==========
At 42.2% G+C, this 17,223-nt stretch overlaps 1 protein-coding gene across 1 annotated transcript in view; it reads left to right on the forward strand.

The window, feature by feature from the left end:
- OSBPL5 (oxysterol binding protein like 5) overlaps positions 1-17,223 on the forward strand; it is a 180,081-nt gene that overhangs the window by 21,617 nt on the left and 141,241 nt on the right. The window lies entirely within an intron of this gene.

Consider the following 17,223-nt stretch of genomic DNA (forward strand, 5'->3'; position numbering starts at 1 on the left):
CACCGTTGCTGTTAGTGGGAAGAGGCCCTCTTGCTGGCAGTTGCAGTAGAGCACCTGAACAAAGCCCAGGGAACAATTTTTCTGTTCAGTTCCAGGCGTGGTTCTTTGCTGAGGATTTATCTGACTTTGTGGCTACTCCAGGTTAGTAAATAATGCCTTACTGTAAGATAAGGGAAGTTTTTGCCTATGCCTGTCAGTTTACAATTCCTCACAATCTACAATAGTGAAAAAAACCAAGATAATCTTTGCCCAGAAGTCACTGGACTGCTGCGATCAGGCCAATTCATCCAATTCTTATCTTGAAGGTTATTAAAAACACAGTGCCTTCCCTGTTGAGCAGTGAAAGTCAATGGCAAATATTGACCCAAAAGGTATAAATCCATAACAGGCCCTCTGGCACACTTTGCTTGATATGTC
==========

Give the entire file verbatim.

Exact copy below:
At 42.2% G+C, this 17,223-nt stretch overlaps 1 protein-coding gene across 1 annotated transcript in view; it reads left to right on the forward strand.

The window, feature by feature from the left end:
- OSBPL5 (oxysterol binding protein like 5) overlaps positions 1-17,223 on the forward strand; it is a 180,081-nt gene that overhangs the window by 21,617 nt on the left and 141,241 nt on the right. The window lies entirely within an intron of this gene.

Consider the following 17,223-nt stretch of genomic DNA (forward strand, 5'->3'; position numbering starts at 1 on the left):
CACCGTTGCTGTTAGTGGGAAGAGGCCCTCTTGCTGGCAGTTGCAGTAGAGCACCTGAACAAAGCCCAGGGAACAATTTTTCTGTTCAGTTCCAGGCGTGGTTCTTTGCTGAGGATTTATCTGACTTTGTGGCTACTCCAGGTTAGTAAATAATGCCTTACTGTAAGATAAGGGAAGTTTTTGCCTATGCCTGTCAGTTTACAATTCCTCACAATCTACAATAGTGAAAAAAACCAAGATAATCTTTGCCCAGAAGTCACTGGACTGCTGCGATCAGGCCAATTCATCCAATTCTTATCTTGAAGGTTATTAAAAACACAGTGCCTTCCCTGTTGAGCAGTGAAAGTCAATGGCAAATATTGACCCAAAAGGTATAAATCCATAACAGGCCCTCTGGCACACTTTGCTTGATATGTC